If you’re running a blog, say who the author is, so Google can see you’re a real person and to build trust.

Laser Red mentioned that all of their bloggers have branded avatars so people can see that the person works for Laser Red.

A view shared by many at Bloggade was that Google+ not created simply to be a rival to social networks such as Facebook and Twitter, but rather a way for Google to identify real people when

SEO Yoast can help with Google+ integration.

Lincolnshire.org
Matt started building the site to promote Lincolnshire. While Philippines bass good English, the site hit a peak bounce rate was huge 90% Phil came on board to help terror the site page by page.
Bounce rate is important. Low bounce rate generally shows good content.
“45% or lower is a Google bounce rate.”
“If it’s a blog, I’d like to see it a lot lower than 45%.”

“I don’t have a strategy.” Tref
“Does it matter?” Neville

“It really depends on what you want to gain from having a blog as to if you need a strategy.”

 

Andrew spoke about how he uses his blog to generate speaker requests for events –

“The more times I get asked to speak at a conference, it proves the worth of my blog”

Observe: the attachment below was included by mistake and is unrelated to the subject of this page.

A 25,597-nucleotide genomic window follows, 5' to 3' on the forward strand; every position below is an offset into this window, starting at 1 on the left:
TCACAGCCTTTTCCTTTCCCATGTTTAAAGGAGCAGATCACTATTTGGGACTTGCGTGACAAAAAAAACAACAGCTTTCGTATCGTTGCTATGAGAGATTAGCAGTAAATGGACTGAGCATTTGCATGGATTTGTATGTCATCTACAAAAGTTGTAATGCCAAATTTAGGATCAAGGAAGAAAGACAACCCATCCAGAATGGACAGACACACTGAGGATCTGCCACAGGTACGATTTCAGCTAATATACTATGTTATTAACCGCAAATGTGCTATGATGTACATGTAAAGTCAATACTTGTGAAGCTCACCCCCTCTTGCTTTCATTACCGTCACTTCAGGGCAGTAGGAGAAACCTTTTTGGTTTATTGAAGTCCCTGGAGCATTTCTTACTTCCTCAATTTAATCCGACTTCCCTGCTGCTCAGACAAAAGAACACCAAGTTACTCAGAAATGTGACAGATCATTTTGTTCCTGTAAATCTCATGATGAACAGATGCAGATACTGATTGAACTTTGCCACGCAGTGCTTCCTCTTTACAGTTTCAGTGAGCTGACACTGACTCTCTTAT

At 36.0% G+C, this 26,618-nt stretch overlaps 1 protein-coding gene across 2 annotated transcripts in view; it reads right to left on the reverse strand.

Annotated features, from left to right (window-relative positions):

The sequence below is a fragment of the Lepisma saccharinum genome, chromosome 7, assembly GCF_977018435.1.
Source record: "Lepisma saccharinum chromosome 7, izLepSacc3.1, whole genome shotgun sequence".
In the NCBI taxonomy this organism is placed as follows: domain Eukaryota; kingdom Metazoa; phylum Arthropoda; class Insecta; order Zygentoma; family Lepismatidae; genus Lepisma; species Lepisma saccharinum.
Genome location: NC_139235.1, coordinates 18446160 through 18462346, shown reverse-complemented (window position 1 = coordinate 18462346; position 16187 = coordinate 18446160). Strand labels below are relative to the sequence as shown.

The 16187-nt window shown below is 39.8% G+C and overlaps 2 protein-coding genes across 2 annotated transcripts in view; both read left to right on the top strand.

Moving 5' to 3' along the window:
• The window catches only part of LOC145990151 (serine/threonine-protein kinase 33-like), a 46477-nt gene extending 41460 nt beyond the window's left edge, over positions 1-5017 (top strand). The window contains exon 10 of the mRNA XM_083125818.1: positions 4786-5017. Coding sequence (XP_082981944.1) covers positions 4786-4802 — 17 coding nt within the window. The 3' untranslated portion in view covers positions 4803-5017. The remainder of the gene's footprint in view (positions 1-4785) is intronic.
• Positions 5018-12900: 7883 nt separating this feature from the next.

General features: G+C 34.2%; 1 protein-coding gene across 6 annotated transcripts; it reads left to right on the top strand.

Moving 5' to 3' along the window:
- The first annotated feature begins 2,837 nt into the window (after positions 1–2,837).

“Does he have a blog? Is he relevant? Does he know what he’s talking about?”

“My brand is online”

 

Top tips:

  • Install SEO Yoast
  • Use meta tags such as meta description, (although this is mainly for click-through conversion), and make sure there is enough content on page (SEO Yoast shows how readable the content actually is)
  • Google picks up on tags, so make sure they are filled out properly and correctly
  • Phil spoke about making sure tags are clean
  • Ensure you have a good HTML to text ratio

“Tags or categories?”

“As a blogger, I’d use both”

Examples of blog posts that have lots of traffic:
Tref’s son election campaign tagging rival candidates and ranking first in Google for rival candidates.

“Every page I look at, I treat it as a human” Phil

SEO Moz – Tell’s you any technical issues which as a blogger you can edit and fix.

Dipti Bhatia from KCom asked “should I use WordPress.com for hosting, or should I host it myself with my own hosting?”

The majority of people in the room said that the best option is host WordPress on your own server with your own hosting package/domain. It doesn’t take long either – within half an hour you can have a brand new site ready to blog on.

Personally, I think websites ending in  .wordpress.com look rather unprofessional.

Matt has a blog post about how to install and setup WordPress in just 5 minutes.

Ben Luong mentioned how he runs his own eating challenges website (http://www.eatingchallenges.co.uk) which ranks first in Google for ‘eating challenges london’.